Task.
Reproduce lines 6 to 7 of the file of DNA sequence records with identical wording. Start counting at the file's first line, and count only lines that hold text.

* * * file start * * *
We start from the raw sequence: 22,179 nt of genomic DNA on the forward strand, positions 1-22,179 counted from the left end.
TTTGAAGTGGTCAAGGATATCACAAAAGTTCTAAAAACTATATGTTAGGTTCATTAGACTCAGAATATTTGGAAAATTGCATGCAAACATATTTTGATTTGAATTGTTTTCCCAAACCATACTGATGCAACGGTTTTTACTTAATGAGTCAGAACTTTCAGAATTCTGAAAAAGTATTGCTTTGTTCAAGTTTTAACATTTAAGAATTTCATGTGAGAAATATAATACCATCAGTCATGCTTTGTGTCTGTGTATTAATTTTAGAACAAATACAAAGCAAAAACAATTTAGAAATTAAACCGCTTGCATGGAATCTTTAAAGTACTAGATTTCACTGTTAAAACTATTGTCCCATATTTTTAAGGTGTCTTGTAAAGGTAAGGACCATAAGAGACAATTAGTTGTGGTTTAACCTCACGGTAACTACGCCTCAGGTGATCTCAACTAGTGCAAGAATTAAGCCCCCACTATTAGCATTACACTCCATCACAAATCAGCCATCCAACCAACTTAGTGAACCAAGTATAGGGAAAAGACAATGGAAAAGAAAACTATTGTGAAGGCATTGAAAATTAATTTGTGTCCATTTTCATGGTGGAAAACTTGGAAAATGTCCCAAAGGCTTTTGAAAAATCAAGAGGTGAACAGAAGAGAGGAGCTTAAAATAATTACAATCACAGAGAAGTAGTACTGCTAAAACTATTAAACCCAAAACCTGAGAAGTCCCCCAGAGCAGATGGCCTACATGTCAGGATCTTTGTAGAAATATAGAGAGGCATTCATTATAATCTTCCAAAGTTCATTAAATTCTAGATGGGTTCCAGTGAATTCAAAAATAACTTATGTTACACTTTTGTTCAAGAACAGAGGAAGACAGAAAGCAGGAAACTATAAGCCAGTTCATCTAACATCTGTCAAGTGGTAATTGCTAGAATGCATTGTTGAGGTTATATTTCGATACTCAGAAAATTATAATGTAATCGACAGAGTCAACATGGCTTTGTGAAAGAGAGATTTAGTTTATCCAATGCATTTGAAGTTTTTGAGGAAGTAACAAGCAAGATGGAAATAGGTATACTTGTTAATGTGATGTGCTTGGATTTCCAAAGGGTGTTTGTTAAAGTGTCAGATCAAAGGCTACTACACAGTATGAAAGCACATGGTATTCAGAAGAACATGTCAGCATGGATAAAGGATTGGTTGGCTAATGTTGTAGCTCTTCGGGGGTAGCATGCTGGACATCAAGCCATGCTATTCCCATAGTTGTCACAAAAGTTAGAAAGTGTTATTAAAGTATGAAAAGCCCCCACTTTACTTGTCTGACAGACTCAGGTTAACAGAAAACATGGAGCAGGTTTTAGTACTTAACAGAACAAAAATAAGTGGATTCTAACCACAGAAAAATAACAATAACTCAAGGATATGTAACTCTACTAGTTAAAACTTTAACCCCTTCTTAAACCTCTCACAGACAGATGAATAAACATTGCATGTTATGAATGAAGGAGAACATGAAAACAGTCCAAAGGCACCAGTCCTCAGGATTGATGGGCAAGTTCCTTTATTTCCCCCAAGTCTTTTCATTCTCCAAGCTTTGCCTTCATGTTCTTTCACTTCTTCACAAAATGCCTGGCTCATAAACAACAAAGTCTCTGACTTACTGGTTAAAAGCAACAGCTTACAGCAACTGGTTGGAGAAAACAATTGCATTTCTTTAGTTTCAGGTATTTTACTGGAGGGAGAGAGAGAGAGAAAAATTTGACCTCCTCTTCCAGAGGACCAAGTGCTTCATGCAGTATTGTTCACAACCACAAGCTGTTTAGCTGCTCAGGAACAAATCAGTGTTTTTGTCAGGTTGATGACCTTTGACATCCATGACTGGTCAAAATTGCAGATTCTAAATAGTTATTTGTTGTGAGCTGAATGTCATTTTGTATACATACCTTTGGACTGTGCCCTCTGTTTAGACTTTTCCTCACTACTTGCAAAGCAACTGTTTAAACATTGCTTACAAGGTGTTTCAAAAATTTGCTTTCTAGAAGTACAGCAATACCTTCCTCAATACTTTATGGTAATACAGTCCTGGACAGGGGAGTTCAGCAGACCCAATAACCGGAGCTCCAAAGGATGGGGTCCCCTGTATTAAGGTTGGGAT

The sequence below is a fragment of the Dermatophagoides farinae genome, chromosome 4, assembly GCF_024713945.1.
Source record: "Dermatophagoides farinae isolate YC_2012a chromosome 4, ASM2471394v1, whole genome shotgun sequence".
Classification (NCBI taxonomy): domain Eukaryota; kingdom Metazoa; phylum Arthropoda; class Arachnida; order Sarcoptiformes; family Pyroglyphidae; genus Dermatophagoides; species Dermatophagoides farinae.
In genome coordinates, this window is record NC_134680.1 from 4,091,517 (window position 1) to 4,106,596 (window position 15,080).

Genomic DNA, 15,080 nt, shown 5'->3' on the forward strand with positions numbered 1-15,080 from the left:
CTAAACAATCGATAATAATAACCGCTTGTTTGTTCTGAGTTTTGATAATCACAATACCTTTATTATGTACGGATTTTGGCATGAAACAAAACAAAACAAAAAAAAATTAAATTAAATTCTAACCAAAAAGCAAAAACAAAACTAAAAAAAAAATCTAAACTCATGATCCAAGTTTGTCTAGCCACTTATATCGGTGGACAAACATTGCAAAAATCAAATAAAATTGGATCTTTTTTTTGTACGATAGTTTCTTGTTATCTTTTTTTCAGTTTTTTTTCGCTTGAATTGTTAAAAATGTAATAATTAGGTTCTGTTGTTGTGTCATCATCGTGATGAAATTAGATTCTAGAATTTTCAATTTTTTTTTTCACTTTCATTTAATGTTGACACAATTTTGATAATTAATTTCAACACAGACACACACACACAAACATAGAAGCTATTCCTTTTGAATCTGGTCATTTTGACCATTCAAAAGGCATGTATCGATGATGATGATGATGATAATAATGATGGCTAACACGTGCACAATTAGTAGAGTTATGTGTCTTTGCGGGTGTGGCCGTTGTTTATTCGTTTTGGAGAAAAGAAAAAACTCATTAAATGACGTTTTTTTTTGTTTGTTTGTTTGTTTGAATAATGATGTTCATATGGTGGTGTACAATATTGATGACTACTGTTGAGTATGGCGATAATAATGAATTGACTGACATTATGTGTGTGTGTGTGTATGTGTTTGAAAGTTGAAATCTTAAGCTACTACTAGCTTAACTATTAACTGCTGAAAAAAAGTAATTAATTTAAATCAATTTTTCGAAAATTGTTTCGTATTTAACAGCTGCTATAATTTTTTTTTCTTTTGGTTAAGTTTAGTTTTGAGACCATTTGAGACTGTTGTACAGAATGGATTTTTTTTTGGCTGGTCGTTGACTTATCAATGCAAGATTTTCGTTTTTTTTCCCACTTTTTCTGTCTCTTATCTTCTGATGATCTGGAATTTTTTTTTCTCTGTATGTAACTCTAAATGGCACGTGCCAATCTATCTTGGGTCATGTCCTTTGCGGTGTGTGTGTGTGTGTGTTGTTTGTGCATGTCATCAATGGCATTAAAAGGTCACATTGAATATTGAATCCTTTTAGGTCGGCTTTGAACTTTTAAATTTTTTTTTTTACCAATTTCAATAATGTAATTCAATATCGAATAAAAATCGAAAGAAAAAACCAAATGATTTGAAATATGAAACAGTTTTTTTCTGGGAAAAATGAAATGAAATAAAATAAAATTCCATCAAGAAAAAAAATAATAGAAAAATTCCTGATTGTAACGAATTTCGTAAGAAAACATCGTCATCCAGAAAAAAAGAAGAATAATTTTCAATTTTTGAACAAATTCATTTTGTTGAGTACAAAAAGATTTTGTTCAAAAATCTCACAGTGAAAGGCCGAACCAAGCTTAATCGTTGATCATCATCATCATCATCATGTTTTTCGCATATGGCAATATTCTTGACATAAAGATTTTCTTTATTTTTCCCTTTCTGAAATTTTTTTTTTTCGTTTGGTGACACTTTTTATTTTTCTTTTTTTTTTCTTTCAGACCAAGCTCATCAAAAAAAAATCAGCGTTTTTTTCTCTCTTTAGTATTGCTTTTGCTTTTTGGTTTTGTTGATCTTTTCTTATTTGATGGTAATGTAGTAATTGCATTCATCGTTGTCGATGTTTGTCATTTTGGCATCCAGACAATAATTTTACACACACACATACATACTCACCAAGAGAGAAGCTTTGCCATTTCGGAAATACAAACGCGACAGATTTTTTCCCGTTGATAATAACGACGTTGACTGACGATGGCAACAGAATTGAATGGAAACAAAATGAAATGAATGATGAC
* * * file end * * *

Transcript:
In genome coordinates, this window is record NC_134680.1 from 4,091,517 (window position 1) to 4,106,596 (window position 15,080).

Genomic DNA, 15,080 nt, shown 5'->3' on the forward strand with positions numbered 1-15,080 from the left: